WASHINGTON, Dec. 20 (UPI) -- The U.S. labor market has shifted toward a greater reliance on temporary workers, Labor Department data shows.
The department said the private sector added 50,000 jobs in November, but 80 percent of those were temporary positions.
From January through November, the economy has gained 307,000 temporary jobs out of 1,17 million new jobs for the year, The New York Times reported Monday.
The percentage of temporary is markedly higher than than patterns of hiring after previous recessions and could become a permanent part of the job market, experts said.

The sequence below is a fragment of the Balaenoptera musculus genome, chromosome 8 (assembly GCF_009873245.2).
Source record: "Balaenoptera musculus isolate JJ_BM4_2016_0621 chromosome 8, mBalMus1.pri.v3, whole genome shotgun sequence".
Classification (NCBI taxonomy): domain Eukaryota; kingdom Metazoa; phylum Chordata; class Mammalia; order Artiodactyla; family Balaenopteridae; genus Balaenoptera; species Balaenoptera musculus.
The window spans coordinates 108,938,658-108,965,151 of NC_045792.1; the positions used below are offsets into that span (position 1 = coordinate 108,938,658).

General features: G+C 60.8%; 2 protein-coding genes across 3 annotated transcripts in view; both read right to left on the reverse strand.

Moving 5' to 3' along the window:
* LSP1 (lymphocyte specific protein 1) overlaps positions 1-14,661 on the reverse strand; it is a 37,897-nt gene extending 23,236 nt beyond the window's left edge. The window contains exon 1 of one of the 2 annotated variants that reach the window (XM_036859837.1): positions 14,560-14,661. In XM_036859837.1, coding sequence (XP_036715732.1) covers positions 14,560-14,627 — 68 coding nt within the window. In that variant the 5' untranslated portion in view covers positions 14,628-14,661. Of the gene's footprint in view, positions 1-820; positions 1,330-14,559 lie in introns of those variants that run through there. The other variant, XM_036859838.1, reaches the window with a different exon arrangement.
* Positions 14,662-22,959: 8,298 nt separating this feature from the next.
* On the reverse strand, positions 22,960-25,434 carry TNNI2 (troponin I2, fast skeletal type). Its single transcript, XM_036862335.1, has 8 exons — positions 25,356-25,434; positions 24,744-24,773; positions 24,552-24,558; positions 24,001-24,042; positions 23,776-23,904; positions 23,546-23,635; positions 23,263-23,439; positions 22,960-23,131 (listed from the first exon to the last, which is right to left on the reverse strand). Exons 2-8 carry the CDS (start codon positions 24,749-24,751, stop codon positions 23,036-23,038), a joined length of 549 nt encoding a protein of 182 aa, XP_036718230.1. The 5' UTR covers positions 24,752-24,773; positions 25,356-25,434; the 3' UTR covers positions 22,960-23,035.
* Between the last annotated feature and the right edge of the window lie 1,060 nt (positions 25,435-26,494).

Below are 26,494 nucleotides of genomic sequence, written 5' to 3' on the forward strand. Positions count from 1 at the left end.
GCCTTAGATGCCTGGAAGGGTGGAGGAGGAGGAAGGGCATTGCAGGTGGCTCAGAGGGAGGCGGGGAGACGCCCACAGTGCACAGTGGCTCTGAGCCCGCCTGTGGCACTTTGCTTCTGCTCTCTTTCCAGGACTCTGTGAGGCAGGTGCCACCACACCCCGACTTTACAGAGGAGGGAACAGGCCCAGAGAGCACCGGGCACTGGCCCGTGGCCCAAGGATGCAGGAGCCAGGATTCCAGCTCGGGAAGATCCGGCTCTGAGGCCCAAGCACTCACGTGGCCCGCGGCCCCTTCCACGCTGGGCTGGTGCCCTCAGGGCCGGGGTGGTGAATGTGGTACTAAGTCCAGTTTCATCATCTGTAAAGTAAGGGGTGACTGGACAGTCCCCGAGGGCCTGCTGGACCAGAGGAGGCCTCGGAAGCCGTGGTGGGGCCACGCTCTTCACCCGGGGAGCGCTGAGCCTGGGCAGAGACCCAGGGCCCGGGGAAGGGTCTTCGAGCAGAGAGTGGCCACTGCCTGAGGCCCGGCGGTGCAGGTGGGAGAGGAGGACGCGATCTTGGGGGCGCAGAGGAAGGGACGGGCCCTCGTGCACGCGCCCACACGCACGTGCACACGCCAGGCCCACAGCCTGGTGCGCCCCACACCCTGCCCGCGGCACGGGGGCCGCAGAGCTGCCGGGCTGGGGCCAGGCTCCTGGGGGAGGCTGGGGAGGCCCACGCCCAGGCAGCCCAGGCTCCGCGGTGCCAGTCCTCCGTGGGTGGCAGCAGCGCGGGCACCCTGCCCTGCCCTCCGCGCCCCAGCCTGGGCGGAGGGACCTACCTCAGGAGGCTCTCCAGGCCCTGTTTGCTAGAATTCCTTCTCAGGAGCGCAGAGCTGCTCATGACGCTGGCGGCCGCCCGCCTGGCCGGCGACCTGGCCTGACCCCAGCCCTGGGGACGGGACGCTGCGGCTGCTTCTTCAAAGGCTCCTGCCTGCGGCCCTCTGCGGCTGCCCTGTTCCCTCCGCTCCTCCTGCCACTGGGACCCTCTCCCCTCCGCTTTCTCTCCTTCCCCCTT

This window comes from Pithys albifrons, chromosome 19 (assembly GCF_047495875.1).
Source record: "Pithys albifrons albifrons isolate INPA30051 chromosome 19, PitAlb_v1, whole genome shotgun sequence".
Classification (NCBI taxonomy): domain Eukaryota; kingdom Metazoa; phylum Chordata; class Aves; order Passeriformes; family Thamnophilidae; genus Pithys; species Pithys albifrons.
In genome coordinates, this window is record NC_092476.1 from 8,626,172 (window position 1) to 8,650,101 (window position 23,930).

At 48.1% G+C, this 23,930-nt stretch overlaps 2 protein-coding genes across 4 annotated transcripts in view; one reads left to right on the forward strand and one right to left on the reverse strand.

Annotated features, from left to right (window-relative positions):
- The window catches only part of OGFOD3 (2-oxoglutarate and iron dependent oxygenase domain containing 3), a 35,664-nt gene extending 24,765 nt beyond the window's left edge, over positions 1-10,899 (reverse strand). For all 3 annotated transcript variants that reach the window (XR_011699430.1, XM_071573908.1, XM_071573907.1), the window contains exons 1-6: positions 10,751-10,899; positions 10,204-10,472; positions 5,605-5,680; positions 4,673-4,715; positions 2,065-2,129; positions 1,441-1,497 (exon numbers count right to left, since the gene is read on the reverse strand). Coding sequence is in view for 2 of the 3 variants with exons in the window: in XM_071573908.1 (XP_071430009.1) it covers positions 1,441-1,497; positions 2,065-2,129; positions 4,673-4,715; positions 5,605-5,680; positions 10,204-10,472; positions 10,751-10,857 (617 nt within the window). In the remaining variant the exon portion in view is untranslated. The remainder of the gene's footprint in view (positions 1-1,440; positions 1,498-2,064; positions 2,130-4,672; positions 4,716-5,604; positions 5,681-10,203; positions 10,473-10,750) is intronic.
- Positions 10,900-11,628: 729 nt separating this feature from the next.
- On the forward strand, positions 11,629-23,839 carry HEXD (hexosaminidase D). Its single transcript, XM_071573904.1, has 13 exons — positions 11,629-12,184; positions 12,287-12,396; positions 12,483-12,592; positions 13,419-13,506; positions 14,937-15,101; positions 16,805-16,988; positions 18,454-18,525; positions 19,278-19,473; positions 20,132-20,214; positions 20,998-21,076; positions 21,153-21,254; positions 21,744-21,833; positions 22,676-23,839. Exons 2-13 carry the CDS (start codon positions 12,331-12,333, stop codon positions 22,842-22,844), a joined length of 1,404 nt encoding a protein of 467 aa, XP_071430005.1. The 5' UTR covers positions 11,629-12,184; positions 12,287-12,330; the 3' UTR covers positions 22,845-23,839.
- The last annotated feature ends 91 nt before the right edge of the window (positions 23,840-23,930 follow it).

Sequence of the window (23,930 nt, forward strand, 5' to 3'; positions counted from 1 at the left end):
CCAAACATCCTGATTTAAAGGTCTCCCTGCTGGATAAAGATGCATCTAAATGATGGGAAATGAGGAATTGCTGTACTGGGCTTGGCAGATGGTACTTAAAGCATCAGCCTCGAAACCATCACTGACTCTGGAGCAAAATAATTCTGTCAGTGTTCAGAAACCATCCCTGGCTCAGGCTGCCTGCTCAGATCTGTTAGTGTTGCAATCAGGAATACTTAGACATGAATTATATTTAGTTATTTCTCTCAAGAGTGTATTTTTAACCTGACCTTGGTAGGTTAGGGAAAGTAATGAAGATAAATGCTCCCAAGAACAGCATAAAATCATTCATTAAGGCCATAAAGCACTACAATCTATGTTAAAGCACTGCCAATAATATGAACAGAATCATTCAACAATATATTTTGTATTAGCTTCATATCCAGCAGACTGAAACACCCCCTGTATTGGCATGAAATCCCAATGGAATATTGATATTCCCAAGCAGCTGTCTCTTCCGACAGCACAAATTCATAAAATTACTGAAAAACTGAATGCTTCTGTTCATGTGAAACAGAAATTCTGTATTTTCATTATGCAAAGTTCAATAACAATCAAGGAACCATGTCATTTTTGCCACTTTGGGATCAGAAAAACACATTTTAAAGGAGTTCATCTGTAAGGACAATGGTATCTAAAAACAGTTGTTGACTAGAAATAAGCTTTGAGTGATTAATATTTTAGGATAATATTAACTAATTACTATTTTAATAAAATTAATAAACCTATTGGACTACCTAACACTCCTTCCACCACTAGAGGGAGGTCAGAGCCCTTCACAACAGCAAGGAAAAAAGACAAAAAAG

This year, 26.2 percent of new private sector are temporary, compared to 10.9 percent in the recovery after the 1990s recession and 7.1 percent in previous recoveries.
"With business confidence, particularly in the small business sector, extremely low, it's not surprising that permanent hiring is lagging behind," said Ian Shepherdson, chief U.S. economist at High Frequency Economics.
Chief global economist at Decision Economics Allen Sinai said the move to temporary hiring, which often deprives workers of any benefits, "hints at a structural change."
Temporary jobs "are becoming an ever more important part of what is going on," he said.